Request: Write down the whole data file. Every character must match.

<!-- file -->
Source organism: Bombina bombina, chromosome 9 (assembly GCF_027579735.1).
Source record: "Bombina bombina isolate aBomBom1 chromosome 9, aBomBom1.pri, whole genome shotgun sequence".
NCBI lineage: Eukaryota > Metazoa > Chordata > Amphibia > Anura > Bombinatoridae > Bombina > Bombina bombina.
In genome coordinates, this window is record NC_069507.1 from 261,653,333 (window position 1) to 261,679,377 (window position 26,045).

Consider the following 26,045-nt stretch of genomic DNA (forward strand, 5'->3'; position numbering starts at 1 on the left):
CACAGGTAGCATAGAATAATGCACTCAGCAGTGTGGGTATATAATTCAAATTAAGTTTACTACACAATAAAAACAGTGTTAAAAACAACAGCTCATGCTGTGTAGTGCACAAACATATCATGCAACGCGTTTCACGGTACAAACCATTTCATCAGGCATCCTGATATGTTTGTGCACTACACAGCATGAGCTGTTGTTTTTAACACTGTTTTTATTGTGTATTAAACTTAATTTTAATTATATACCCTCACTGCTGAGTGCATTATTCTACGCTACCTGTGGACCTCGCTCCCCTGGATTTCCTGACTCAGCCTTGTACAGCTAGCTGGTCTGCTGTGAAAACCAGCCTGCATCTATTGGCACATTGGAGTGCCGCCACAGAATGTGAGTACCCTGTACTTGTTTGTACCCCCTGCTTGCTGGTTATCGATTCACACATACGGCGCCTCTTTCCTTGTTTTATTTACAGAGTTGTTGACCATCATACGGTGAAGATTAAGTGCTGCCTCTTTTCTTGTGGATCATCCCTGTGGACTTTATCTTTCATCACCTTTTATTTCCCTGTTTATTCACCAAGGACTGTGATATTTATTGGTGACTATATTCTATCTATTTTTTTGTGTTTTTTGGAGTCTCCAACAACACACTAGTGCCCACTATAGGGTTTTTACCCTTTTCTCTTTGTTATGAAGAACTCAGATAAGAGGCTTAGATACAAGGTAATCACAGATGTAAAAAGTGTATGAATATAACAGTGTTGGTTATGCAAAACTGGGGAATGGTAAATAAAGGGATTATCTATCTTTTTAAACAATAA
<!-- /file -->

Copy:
Source organism: Bombina bombina, chromosome 9 (assembly GCF_027579735.1).
Source record: "Bombina bombina isolate aBomBom1 chromosome 9, aBomBom1.pri, whole genome shotgun sequence".
NCBI lineage: Eukaryota > Metazoa > Chordata > Amphibia > Anura > Bombinatoridae > Bombina > Bombina bombina.
In genome coordinates, this window is record NC_069507.1 from 261,653,333 (window position 1) to 261,679,377 (window position 26,045).

Consider the following 26,045-nt stretch of genomic DNA (forward strand, 5'->3'; position numbering starts at 1 on the left):
CACAGGTAGCATAGAATAATGCACTCAGCAGTGTGGGTATATAATTCAAATTAAGTTTACTACACAATAAAAACAGTGTTAAAAACAACAGCTCATGCTGTGTAGTGCACAAACATATCATGCAACGCGTTTCACGGTACAAACCATTTCATCAGGCATCCTGATATGTTTGTGCACTACACAGCATGAGCTGTTGTTTTTAACACTGTTTTTATTGTGTATTAAACTTAATTTTAATTATATACCCTCACTGCTGAGTGCATTATTCTACGCTACCTGTGGACCTCGCTCCCCTGGATTTCCTGACTCAGCCTTGTACAGCTAGCTGGTCTGCTGTGAAAACCAGCCTGCATCTATTGGCACATTGGAGTGCCGCCACAGAATGTGAGTACCCTGTACTTGTTTGTACCCCCTGCTTGCTGGTTATCGATTCACACATACGGCGCCTCTTTCCTTGTTTTATTTACAGAGTTGTTGACCATCATACGGTGAAGATTAAGTGCTGCCTCTTTTCTTGTGGATCATCCCTGTGGACTTTATCTTTCATCACCTTTTATTTCCCTGTTTATTCACCAAGGACTGTGATATTTATTGGTGACTATATTCTATCTATTTTTTTGTGTTTTTTGGAGTCTCCAACAACACACTAGTGCCCACTATAGGGTTTTTACCCTTTTCTCTTTGTTATGAAGAACTCAGATAAGAGGCTTAGATACAAGGTAATCACAGATGTAAAAAGTGTATGAATATAACAGTGTTGGTTATGCAAAACTGGGGAATGGTAAATAAAGGGATTATCTATCTTTTTAAACAATAA